"When it came to light in 1988 that the cruiser Vincennes had shot down Iran Air Flight 655 over the Persian Gulf, killing all 290 civilian passengers onboard, including thirty-eight non-Iranians and sixty-six children, then-vice president Bush stated, 'I don't care what the facts are. I will never apologize for the American people.'
"Elise Boulding, the Quaker sociologist and pioneer of peace and conflict studies, has written, 'Failure to grieve over its shortcomings is a serious problem for the United States and contribute[s] to anti-American attitudes in the rest of the world.' This is a soul-damaging failure; an explicit intention of this volume — or at least my main purpose for contributing to it — is to address just this problem. One does not have to read far into Howard Zinn's People's History of the United States, not to mention almost anything by Noam Chomsky, to understand that this nation has a large backload of negative karma (or in more native terms, the residue of the law that 'As ye sow, so shall ye reap'). Even if one does not accept the operation of such a principle, it is a simple though often conveniently forgotten fact that victims don't like being victimized and tend to fight back when they get the chance. Especially if those who hurt them do not apologize.
"There are millions of Americans today who though they may never read the likes of Zinn or Chomsky, are dimly aware that as a nation we have inherited a backlog of debt — toward Native Americans whom we found here, and the Native Africans we dragged here, just to mention two glaring examples. I among others strongly believe that America cannot go forward until we find some way to face and overcome this legacy; in a word, to atone for it.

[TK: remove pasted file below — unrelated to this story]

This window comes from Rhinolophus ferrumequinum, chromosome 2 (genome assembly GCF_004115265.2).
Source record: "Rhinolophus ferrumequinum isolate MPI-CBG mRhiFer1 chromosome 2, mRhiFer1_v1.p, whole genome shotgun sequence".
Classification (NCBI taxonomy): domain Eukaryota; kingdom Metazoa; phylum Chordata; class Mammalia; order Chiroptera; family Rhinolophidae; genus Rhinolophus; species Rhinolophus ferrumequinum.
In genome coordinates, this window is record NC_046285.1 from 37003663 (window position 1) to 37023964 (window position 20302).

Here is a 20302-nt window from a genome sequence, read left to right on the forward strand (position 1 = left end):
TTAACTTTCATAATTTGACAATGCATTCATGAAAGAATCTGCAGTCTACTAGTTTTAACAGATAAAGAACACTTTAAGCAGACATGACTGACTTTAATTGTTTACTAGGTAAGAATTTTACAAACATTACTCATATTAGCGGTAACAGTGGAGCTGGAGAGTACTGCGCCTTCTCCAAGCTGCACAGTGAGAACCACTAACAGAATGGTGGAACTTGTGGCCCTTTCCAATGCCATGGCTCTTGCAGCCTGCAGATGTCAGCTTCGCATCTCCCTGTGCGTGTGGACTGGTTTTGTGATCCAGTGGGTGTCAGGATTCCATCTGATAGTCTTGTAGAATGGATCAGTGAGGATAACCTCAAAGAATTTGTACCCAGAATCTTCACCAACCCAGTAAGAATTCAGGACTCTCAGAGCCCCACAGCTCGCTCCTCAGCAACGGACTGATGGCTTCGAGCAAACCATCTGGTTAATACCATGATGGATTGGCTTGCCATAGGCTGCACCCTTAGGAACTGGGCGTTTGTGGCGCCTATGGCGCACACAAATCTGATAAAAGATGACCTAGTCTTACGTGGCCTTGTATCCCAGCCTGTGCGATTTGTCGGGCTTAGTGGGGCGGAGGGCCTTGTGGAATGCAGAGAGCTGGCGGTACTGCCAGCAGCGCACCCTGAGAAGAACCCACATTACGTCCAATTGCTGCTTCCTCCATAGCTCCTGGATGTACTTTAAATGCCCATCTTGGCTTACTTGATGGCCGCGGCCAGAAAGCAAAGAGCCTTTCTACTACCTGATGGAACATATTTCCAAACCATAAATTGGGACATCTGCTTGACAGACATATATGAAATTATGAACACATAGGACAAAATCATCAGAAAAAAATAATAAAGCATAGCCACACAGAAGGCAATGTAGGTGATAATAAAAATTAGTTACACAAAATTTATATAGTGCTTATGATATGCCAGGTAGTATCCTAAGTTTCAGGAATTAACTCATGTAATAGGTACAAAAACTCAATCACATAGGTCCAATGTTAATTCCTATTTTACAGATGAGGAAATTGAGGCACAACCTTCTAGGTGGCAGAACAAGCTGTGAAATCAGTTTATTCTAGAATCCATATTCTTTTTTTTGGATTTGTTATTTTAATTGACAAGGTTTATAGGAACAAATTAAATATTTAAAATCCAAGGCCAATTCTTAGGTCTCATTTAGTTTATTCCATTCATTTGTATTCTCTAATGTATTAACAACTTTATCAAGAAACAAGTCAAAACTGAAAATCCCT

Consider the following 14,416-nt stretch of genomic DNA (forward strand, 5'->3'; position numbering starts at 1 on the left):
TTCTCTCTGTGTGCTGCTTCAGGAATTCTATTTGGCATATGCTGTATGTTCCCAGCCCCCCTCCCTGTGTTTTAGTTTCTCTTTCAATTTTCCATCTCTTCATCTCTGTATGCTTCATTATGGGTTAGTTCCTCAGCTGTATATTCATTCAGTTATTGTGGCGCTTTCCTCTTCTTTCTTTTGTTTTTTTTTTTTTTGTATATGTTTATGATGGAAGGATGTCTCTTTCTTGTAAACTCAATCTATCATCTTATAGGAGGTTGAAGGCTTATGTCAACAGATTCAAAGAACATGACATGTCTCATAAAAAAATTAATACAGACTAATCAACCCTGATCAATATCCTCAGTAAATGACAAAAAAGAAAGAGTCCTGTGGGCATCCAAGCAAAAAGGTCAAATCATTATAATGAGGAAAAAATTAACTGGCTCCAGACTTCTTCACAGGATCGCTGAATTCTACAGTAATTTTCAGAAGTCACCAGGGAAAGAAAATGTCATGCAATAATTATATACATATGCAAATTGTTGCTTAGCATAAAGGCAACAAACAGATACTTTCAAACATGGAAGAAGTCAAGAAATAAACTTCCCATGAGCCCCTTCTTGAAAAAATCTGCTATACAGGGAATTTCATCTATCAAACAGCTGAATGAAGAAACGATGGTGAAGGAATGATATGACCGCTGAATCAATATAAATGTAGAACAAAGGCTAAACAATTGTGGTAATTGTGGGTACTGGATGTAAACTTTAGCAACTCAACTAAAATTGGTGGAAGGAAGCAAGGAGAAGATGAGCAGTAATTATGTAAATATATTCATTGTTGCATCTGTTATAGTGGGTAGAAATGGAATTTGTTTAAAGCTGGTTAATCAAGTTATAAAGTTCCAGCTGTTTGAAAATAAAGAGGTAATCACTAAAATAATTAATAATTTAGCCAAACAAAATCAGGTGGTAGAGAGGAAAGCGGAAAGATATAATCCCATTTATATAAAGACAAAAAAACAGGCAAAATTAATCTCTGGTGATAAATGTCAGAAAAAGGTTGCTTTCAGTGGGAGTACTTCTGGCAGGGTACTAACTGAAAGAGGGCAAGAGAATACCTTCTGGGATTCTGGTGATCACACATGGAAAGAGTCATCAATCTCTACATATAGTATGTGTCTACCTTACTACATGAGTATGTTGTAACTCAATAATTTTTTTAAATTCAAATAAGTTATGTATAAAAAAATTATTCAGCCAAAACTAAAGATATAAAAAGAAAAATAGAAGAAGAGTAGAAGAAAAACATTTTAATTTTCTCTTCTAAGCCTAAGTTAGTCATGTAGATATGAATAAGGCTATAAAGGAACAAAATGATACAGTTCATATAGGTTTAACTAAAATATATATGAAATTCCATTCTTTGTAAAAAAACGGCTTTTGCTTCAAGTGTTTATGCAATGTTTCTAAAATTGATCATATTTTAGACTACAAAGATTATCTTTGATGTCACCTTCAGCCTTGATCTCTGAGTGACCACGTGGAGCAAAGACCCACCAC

"Yet — and this is the key point — it is emotionally very difficult for nearly anyone to confront his or her guilt. Most modern reformers, in their understandable outrage, do not understand this. Gandhi understood it to the core. As the great British historian Arnold Toynbee said, 'He made it impossible for us to go on ruling India, but he made it possible for us to leave without rancor and without humiliation' (emphasis added).
"A large part of Gandhi's power lay in his ability to see the wrongdoings of his opponents outside a moral framework, to take them out of the domain of morality and 'judgmentalism.' It followed from his principle, fundamental to nonviolence, to separate the doer from the deed or, as we would say, the sinner from the sin. It enabled him to resist wrongdoing all the more effectively, for it made it possible, as Toynbee points out, for the wrongdoers themselves to own responsibility for their actions without stigmatizing themselves as wrongdoers — exactly what Vice President Bush and the Americans who followed him were not courageous enough to do.
"Pride stands in the way of atonement; but, I will argue, shame is not the antidote to that pride. What is needed is restitution. The offender must be made aware that what he did or is doing is wrong, but simultaneously he must be helped to see that he can atone for it. A most dramatic case (to my knowledge not historical though certainly characteristic) is in one of the final scenes of Gandhi, where the Mahatma tells a guilt-stricken Hindu who has killed a Muslim child in revenge for the murder of his own son, 'I know a way out of hell,' namely, to adopt an orphaned child about the same age as his own son, 'but be sure that he is a Muslim and that you raise him as such.'
"To make something like this work, we must be able to see a torturer as a person who has carried out torture, not as a 'torturer' — that is, torture must be something he did, not something he is. We who would nurse America or anyone else free from its hurtful past must always be aware of this.
"As Ted Nordhaus and Michael Schellenberger have recently argued, Americans today are on the whole so saturated with gloom and doom — the rising threat of terrorism, global climate change, collapsing economies — that more evidence of their guilt will only drive them deeper into the kind of denial that made George H. W. Bush popular — a denial that leads to counteraccusations and other conflict-exacerbating behaviors. All the more reason that bringing up the burden of moral guilt without simultaneously showing a path to concrete restitution for that guilt will be counterproductive."